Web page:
WCPW (What Culture Pro-Wrestling) came to the Silver Blades arena in Altrincham on Saturday 8th of October with a huge headline main event featuring two legends of the industry—Cody Rhodes v Kurt angle. This was part of the National British Wrestling Festival and I had a VIP ticket for the entire day.
Not only that but there was a full three-hour card of wrestling including tag team matches, a women’s street fight and no disqualification title bouts. There was also meet and greet opportunities with Rhodes and Angle, and WWE legends Bret the ‘Hitman’ Hart and five time Women’s Champion, Melina. Fans also had the opportunity to meet What Culture YouTube personalities along with others from the independent scene of professional wrestling, including young British talent such as Martin Kirby, Gabriel Kidd and Joe Hendry.
A new indoor attendance record for the arena was set, with 2600 people cramming inside the ice hockey arena for the event. Before the actual action started however, hundreds of people turned out for the first ever What Culture Convention, that ran for most of the afternoon. This included autograph signings and professionally taken photographs with certain talent.
In regards to the results themselves, no championships changed hands, there was a surprise entrant when former WWE superstar Alberto Del Rio, now known as Alberto El Patron, rushed to the ring to prevent a 2-on-1 attack. Furthermore, there was a brutal 4-on-4 elimination tag team match that the heels (bad guys) won when Primate rolled up Rampage after a distraction from ringside. In the main event, with an absolutely electric atmosphere coming from the crowd, Kurt Angle narrowly defeated Cody Rhodes when the ‘Grandson of a plumber’ tapped out to the ‘American Hero’s’ world famous ankle lock.
This article is not too fussed with the actual results from this show. I am sure many of you reading this won’t know of half the people involved here. However, what is of key interest is the sudden emergence of professional wrestling in Britain, particularly in reference to the rise in numbers and quality of British talent.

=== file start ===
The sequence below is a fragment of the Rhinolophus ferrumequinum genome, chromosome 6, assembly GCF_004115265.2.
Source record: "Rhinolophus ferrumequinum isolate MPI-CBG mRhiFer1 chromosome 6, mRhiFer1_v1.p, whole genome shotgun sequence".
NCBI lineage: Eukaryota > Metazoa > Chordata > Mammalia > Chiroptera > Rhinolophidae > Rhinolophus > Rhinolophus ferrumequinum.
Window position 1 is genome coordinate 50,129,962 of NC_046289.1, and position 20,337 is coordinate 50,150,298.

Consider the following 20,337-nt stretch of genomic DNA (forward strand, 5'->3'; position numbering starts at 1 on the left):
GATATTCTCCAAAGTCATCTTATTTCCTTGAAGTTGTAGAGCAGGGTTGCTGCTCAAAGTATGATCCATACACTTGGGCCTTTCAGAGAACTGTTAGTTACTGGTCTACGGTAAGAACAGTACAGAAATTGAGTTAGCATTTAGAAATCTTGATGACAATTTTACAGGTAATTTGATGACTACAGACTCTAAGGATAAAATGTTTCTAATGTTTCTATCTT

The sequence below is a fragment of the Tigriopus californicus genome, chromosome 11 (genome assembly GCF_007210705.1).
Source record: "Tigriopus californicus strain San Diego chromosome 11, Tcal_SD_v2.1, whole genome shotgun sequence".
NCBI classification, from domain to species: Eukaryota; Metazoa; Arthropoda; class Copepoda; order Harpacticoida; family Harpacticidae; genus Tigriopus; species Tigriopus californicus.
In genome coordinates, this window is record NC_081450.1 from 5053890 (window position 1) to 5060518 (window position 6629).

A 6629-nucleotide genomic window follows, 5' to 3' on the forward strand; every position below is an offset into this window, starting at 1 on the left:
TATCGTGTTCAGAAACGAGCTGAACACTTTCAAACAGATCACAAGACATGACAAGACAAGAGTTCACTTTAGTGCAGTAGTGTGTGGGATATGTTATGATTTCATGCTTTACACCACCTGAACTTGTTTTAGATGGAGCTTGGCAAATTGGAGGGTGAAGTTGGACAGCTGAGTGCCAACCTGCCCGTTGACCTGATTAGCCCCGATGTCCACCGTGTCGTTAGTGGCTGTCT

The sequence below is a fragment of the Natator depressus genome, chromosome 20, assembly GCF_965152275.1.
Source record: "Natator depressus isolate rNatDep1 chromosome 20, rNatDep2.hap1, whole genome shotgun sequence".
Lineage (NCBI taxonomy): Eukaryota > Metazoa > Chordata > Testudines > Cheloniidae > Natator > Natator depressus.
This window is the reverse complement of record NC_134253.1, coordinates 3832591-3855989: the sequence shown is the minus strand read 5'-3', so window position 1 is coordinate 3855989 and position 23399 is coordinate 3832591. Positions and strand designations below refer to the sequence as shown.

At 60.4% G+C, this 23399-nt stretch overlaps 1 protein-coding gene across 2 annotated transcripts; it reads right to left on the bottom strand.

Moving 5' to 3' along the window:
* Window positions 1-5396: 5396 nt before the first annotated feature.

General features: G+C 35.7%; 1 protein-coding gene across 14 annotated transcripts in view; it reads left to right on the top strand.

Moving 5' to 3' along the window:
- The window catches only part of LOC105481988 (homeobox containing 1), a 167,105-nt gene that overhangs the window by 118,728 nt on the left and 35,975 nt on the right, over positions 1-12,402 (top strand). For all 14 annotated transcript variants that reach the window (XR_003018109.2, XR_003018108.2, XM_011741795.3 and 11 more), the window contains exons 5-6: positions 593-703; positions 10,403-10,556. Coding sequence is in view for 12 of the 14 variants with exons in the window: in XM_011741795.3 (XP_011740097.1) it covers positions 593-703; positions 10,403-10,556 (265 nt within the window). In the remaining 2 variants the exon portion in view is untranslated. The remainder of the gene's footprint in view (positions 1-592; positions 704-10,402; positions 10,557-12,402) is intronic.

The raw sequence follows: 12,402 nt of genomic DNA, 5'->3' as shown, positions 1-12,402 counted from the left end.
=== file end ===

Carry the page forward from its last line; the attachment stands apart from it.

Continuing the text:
Europe has had the occasional star make it in America (Sheamus and Cesaro today, and William Regal and Wade Barrett in the past to name just a few). But Europe has never had a company who can draw talent such as Del Rio, Angle or Rhodes and rival with the empire that is WWE.
Even Ring of Honour, TNA and New Japan Pro-Wrestling (NJPW) emanate from outside of Europe and are the next biggest wrestling companies. So it is fresh to have a company such as WCPW rise in such a short space of time. Less than two years ago, they were a YouTube channel doing lists and predictions. Now, they have nearly 900,000 subscribers at the time of writing, second in the wrestling world only to the WWE themselves.
Moreover, What Culture set up WCPW earlier this year, and are already getting famous faces in, have three championships and a iPPV scheme where they charge for special events. Not just that, but moving forward, Matt Hardy will be joining the already impressive list of wrestlers to compete, as has Damien Sandow—fresh off his release from WWE.
Wrestling in the UK is only on the rise, and will continue to develop and grow, and hopefully rival companies like WWE one day, although that is a long way off.
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